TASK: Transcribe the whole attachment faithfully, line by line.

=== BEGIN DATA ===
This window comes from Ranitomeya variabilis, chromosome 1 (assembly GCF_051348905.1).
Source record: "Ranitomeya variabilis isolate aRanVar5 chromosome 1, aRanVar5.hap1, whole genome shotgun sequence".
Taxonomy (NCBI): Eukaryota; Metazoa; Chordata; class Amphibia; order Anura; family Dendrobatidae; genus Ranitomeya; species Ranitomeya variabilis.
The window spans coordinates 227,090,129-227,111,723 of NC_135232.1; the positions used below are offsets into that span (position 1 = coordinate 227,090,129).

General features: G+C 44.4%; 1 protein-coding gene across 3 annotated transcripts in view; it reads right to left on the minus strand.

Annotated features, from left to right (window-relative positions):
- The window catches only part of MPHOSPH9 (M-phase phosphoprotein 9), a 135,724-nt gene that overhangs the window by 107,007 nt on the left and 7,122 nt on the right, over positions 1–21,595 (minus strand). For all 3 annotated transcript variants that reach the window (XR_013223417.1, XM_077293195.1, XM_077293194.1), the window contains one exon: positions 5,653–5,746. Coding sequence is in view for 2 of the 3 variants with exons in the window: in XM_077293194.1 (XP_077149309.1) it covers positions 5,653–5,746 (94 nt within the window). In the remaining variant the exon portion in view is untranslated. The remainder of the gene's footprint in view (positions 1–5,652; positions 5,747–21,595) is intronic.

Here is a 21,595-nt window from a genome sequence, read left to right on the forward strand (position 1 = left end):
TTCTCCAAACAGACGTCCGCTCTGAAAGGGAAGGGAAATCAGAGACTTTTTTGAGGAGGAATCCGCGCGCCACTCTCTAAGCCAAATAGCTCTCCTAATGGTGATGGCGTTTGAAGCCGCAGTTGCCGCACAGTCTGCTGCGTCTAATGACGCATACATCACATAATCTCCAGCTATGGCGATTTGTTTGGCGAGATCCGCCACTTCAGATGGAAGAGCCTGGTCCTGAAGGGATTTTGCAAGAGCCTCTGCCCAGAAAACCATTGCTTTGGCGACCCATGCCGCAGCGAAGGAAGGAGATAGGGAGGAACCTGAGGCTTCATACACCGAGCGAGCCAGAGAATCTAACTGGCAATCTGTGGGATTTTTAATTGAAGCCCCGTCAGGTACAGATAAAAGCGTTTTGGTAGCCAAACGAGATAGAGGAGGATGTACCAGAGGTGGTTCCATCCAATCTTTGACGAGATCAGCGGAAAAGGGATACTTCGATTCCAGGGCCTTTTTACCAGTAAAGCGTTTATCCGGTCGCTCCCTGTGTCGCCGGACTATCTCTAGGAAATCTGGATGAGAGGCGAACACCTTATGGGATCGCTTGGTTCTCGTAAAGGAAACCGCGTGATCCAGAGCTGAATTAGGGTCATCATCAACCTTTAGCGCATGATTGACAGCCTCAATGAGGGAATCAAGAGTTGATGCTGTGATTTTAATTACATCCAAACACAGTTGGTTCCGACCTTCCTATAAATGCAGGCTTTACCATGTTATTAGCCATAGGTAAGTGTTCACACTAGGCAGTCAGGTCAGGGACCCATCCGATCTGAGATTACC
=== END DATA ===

This window comes from Ranitomeya variabilis, chromosome 1 (assembly GCF_051348905.1).
Source record: "Ranitomeya variabilis isolate aRanVar5 chromosome 1, aRanVar5.hap1, whole genome shotgun sequence".
Taxonomy (NCBI): Eukaryota; Metazoa; Chordata; class Amphibia; order Anura; family Dendrobatidae; genus Ranitomeya; species Ranitomeya variabilis.
The window spans coordinates 227,090,129-227,111,723 of NC_135232.1; the positions used below are offsets into that span (position 1 = coordinate 227,090,129).

General features: G+C 44.4%; 1 protein-coding gene across 3 annotated transcripts in view; it reads right to left on the minus strand.

Annotated features, from left to right (window-relative positions):
- The window catches only part of MPHOSPH9 (M-phase phosphoprotein 9), a 135,724-nt gene that overhangs the window by 107,007 nt on the left and 7,122 nt on the right, over positions 1–21,595 (minus strand). For all 3 annotated transcript variants that reach the window (XR_013223417.1, XM_077293195.1, XM_077293194.1), the window contains one exon: positions 5,653–5,746. Coding sequence is in view for 2 of the 3 variants with exons in the window: in XM_077293194.1 (XP_077149309.1) it covers positions 5,653–5,746 (94 nt within the window). In the remaining variant the exon portion in view is untranslated. The remainder of the gene's footprint in view (positions 1–5,652; positions 5,747–21,595) is intronic.

Here is a 21,595-nt window from a genome sequence, read left to right on the forward strand (position 1 = left end):
TTCTCCAAACAGACGTCCGCTCTGAAAGGGAAGGGAAATCAGAGACTTTTTTGAGGAGGAATCCGCGCGCCACTCTCTAAGCCAAATAGCTCTCCTAATGGTGATGGCGTTTGAAGCCGCAGTTGCCGCACAGTCTGCTGCGTCTAATGACGCATACATCACATAATCTCCAGCTATGGCGATTTGTTTGGCGAGATCCGCCACTTCAGATGGAAGAGCCTGGTCCTGAAGGGATTTTGCAAGAGCCTCTGCCCAGAAAACCATTGCTTTGGCGACCCATGCCGCAGCGAAGGAAGGAGATAGGGAGGAACCTGAGGCTTCATACACCGAGCGAGCCAGAGAATCTAACTGGCAATCTGTGGGATTTTTAATTGAAGCCCCGTCAGGTACAGATAAAAGCGTTTTGGTAGCCAAACGAGATAGAGGAGGATGTACCAGAGGTGGTTCCATCCAATCTTTGACGAGATCAGCGGAAAAGGGATACTTCGATTCCAGGGCCTTTTTACCAGTAAAGCGTTTATCCGGTCGCTCCCTGTGTCGCCGGACTATCTCTAGGAAATCTGGATGAGAGGCGAACACCTTATGGGATCGCTTGGTTCTCGTAAAGGAAACCGCGTGATCCAGAGCTGAATTAGGGTCATCATCAACCTTTAGCGCATGATTGACAGCCTCAATGAGGGAATCAAGAGTTGATGCTGTGATTTTAATTACATCCAAACACAGTTGGTTCCGACCTTCCTATAAATGCAGGCTTTACCATGTTATTAGCCATAGGTAAGTGTTCACACTAGGCAGTCAGGTCAGGGACCCATCCGATCTGAGATTACC